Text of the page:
Oyster Bay’s town board has approved an undisclosed amount of money for outside legal-counsel fees.

The board on Tuesday approved $287,017 in legal fees to two firms but did not disclose how much it had approved for two other firms handling a federal housing-discrimination lawsuit.

Oyster Bay’s board has approved at least $2.1 million in outside legal fees this year, roughly three times what it approved last year. Town records compiled by Newsday show that this year to date is the second highest for legal-fee approvals over the past eight years.

Approvals authorize spending and don’t necessarily mean the money has been or will be spent. Town Supervisor John Venditto declined to answer questions before or after the meeting. Town spokeswoman Marta Kane did not respond to questions about the legal-fee approvals.

The largest known approval Tuesday was $250,000 annually over the next two years for Hewlett-based Nicholas DeSibio PC for worker’s compensation cases. The approval is an increase over the $215,000 the town approved for the same law practice last year.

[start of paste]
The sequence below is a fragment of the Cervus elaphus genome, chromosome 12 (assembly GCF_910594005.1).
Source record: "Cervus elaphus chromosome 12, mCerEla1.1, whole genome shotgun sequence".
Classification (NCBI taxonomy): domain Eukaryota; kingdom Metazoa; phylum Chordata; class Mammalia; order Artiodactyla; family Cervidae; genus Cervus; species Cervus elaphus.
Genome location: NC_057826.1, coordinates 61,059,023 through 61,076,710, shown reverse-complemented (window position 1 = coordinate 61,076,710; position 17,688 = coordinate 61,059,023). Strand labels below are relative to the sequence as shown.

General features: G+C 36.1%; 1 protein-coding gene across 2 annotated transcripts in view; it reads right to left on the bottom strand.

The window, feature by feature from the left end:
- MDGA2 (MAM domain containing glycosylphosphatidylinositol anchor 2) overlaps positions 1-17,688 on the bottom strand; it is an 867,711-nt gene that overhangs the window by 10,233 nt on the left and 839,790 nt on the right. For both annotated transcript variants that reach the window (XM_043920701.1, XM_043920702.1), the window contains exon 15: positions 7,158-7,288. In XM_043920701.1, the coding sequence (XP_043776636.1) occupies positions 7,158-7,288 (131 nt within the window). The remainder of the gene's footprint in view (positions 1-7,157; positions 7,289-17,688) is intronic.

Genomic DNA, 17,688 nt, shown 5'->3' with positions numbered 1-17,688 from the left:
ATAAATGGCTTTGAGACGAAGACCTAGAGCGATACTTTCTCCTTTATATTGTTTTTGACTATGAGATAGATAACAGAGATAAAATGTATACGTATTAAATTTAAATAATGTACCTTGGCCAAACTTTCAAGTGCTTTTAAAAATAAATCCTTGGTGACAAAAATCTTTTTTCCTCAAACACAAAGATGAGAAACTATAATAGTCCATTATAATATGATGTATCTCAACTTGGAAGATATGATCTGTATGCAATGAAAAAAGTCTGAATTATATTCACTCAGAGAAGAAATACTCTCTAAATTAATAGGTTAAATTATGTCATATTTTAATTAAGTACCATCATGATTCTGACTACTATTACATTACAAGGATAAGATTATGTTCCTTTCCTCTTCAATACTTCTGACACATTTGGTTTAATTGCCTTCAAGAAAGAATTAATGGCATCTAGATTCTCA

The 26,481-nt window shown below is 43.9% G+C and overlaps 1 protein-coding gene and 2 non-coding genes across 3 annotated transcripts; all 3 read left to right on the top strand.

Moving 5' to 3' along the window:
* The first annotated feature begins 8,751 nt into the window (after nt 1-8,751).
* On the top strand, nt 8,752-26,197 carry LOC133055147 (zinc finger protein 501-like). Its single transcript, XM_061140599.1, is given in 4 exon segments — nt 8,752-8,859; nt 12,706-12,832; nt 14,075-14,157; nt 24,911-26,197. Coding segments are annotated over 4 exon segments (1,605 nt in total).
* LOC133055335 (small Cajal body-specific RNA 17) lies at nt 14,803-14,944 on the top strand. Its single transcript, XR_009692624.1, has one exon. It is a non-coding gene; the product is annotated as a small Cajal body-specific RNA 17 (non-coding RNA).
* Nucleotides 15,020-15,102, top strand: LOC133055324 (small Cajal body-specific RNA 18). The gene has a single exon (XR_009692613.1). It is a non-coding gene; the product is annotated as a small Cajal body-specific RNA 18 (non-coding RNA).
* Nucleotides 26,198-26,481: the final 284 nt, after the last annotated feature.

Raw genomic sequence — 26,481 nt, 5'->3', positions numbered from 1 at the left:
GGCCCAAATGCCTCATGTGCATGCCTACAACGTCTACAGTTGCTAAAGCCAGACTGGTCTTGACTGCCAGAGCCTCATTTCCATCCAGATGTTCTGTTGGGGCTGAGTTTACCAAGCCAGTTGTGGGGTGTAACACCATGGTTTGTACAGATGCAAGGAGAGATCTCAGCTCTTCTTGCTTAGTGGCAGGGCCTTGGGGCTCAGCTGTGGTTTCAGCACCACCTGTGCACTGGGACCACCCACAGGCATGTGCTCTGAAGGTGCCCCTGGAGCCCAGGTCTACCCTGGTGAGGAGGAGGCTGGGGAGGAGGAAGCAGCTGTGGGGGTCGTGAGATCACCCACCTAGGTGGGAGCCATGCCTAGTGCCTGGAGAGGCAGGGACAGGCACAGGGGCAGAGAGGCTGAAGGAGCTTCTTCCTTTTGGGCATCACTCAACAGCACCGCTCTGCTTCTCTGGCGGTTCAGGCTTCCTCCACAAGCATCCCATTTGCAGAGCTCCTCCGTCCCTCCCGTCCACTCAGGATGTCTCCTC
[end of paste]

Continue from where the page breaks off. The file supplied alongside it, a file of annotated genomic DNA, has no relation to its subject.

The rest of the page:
The other known amount was $37,017 for Cozen O’Connor PC, a Philadelphia-based firm with Manhattan offices. The town board resolution said the firm was hired at the request of Town Attorney Leonard Genova because the firm provided “skills” and “resources beyond those” that his office could provide. Oyster Bay hired the firm to represent an undisclosed town employee in an undisclosed matter.

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The firm, which American Lawyer ranks as the 81st largest in the United States, says on its website that it has a large litigation practice that represents clients in disputes that include labor and employment, securities, construction, criminal defense and government investigations.

The town’s declining to disclose information about outside legal fees is not new. In April the town board approved $250,000 for the New York City law firm Paul, Weiss, Rifkind, Wharton & Garrison LLP, but officials have refused to say why the firm was hired other than it involved litigation, or if any taxpayer money has been expended on the firm.

The town board on Tuesday also approved retaining the firms Sinnreich, Kosakoff & Messina LLP of Central Islip and Washington D.C.-based Covington & Burling LLP to represent the town on “various pending matters” for an undisclosed amount.

The town first hired Covington & Burling in 2013, approving $250,000 to represent it in a federal housing discrimination lawsuit that is ongoing. In September of this year, the town approved paying the two firms $430,000 to represent the town on housing issues.